Editor's Note: The audacious Inchon landing was a dramatic military success that changed the course of the Korean War in 1950. However, its outcome also sharpened the Cold War policy debate between advocates of containment and those favoring liberation. Containment prevailed. --Ed.
Inchon! Among military historians and scholars, the name Inchon connotes daring, audacity and military genius. Fifty-eight years ago, on September 15, 1950, U.S. military forces, led by the 1st Marine Division, seized that strategic South Korean port, moved swiftly inland to take Kimpo Airfield, and by the end of September, after intense and bloody fighting, took Seoul, the South Korean capital, from communist forces. The amphibious landing at Inchon achieved tactical and strategic surprise. At one brilliant stroke, the Inchon landing relieved the pressure on the remaining U.S. and South Korean forces dug in at the Pusan perimeter, severed the North Korean supply lines, and forced the communist forces into a headlong retreat across the 38th parallel.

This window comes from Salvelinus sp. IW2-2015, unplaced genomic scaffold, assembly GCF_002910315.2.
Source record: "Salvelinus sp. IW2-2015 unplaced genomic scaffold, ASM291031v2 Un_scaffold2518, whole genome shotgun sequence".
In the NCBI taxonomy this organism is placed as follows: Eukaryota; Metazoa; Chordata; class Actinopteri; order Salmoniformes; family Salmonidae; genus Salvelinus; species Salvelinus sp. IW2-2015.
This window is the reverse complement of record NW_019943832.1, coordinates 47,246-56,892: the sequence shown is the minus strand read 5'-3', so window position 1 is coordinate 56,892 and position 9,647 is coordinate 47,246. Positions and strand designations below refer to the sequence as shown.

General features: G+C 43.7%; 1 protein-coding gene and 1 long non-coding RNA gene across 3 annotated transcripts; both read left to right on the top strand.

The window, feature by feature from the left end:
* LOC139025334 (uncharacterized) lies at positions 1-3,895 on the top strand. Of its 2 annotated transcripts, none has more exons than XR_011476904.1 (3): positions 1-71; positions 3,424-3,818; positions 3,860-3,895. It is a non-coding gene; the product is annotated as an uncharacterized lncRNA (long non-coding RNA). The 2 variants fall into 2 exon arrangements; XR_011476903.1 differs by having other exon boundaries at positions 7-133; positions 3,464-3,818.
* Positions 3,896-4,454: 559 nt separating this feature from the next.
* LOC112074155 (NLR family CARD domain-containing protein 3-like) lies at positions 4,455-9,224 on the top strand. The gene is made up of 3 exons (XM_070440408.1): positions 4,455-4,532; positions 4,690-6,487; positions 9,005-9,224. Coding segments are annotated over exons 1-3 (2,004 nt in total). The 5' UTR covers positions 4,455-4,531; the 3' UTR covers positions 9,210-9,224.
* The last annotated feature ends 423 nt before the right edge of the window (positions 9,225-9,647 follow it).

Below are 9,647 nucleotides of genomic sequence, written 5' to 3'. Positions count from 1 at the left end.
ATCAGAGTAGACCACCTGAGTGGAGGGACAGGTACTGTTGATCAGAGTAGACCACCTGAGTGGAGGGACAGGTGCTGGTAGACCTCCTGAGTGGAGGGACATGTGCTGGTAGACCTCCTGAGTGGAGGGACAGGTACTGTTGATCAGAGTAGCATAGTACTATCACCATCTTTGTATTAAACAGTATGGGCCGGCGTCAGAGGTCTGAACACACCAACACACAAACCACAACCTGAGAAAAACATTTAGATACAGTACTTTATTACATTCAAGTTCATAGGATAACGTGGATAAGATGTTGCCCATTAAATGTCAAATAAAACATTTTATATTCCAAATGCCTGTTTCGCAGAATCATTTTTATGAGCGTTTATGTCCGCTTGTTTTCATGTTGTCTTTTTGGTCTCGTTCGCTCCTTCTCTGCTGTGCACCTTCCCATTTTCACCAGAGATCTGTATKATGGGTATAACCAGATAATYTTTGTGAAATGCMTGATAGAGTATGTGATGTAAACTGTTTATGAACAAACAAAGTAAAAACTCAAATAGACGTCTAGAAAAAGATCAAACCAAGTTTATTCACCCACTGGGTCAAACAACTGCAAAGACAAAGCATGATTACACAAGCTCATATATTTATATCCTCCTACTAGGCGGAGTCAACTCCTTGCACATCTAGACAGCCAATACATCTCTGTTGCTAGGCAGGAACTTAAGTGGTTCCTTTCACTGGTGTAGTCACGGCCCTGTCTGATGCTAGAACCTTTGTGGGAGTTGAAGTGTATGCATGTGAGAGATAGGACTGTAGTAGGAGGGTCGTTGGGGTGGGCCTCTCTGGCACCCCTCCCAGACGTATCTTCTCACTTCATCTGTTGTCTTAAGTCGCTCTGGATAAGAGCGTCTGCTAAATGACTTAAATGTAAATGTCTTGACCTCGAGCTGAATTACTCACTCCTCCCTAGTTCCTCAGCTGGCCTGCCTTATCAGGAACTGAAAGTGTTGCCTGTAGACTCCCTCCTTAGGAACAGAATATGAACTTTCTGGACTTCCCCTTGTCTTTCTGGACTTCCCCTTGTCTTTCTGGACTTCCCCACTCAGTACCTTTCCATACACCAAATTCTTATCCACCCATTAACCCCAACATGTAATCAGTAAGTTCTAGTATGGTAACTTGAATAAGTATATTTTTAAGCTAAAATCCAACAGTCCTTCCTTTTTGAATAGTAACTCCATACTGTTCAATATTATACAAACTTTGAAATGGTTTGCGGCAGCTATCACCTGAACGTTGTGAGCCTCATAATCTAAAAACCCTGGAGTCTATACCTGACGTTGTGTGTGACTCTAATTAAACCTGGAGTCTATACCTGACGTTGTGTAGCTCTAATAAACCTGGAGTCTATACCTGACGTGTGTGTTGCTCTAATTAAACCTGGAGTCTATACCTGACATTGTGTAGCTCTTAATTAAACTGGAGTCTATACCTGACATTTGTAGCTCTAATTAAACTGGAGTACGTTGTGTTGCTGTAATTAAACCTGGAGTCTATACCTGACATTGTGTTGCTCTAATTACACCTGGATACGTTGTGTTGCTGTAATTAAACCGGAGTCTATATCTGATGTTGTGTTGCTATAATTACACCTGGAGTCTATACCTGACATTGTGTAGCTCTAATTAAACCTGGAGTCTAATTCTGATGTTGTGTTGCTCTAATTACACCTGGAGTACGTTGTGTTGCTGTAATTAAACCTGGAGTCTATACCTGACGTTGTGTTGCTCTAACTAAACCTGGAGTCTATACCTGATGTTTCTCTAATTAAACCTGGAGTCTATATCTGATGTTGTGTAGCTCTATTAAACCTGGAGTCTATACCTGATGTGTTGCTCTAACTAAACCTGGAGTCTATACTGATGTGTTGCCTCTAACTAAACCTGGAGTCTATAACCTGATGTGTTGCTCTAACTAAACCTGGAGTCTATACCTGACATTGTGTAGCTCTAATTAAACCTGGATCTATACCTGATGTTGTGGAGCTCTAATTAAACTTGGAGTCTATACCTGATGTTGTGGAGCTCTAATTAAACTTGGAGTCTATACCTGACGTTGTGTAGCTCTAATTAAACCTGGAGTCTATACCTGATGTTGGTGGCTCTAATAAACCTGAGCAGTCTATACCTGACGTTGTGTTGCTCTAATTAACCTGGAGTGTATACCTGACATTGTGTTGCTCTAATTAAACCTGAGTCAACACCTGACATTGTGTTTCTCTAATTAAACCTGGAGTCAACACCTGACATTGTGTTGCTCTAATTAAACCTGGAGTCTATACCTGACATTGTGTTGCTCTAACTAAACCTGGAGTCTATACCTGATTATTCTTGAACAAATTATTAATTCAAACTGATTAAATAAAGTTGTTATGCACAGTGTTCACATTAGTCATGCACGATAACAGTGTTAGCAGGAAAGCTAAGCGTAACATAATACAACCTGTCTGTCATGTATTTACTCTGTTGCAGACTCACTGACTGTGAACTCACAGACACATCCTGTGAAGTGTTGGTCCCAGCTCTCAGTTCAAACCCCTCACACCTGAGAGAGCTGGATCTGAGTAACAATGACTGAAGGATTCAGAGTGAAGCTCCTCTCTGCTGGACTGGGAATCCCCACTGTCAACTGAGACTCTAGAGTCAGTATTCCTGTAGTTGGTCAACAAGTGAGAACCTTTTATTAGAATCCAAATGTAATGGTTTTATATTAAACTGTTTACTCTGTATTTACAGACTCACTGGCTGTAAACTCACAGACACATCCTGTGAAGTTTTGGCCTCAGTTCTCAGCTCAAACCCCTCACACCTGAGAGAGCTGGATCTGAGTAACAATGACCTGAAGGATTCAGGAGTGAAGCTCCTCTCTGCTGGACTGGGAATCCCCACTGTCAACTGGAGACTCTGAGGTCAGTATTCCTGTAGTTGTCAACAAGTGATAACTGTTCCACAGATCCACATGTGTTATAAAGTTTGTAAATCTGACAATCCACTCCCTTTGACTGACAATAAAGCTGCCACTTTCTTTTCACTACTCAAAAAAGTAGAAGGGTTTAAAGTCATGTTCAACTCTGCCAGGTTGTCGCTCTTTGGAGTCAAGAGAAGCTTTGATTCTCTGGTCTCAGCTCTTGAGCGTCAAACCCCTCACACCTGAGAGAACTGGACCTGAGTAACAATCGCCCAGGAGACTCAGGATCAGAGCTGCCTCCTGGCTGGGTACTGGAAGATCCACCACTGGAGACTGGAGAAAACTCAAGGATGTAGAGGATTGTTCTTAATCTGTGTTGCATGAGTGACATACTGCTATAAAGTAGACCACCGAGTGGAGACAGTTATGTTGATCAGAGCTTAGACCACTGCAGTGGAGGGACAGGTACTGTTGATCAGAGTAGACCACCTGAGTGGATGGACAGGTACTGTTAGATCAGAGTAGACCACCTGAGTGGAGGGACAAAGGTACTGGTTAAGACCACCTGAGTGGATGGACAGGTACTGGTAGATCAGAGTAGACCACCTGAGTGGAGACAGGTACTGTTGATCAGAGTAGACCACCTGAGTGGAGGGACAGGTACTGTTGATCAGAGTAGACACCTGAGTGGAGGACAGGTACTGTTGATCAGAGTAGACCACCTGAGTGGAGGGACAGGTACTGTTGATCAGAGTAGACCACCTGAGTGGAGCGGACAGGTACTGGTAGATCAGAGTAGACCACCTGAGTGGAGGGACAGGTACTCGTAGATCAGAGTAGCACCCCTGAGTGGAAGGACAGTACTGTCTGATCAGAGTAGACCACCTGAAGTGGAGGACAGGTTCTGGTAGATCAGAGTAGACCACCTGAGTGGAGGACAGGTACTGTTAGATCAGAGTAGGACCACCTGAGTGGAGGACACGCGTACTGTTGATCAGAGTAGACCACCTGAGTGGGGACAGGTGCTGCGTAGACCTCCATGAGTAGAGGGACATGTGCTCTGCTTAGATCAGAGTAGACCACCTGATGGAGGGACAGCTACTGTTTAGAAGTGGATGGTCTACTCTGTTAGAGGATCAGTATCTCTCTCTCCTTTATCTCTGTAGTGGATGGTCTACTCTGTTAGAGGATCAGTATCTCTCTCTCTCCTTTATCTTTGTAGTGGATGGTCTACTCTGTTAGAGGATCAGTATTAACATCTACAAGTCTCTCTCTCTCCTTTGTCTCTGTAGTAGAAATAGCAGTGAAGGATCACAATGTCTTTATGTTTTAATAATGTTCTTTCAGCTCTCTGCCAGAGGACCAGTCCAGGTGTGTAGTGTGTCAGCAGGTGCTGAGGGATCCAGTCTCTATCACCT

The U.S. victory at Inchon, however, also set the stage for a dramatic debate about the direction and goals of U.S. foreign policy in the early Cold War period; a debate that initially revolved around the forceful personalities of General of the Army Douglas MacArthur and President Harry S. Truman.
MacArthur was 70 years old at the time of the Inchon landing. His distinguished fifty-year military career included deputy command and command of the "Rainbow Division" in France during the First World War, where he was repeatedly decorated for heroism and bravery; superintendent of the U.S. Military Academy at West Point; Army Chief of Staff in the early 1930s; military advisor to the Government of the Philippines and command of the nascent Filipino army; commander of U.S. and allied forces in the Southwest Pacific during World War II, where he was awarded the Congressional Medal of Honor; and military governor of Japan in the immediate post-World War II years.
MacArthur conceived the Inchon landing after visiting the battlefront on a hill near the south bank of the Han River on June 29, 1950, four days after the North Korean invasion. In his memoirs, MacArthur recalled that he "watched for an hour the pitiful evidence of the disaster I had inherited. In that brief interval on the blood-soaked hill, I formulated my plans." "I would rely," he continued, "upon strategic maneuver to overcome the great odds against me. (1)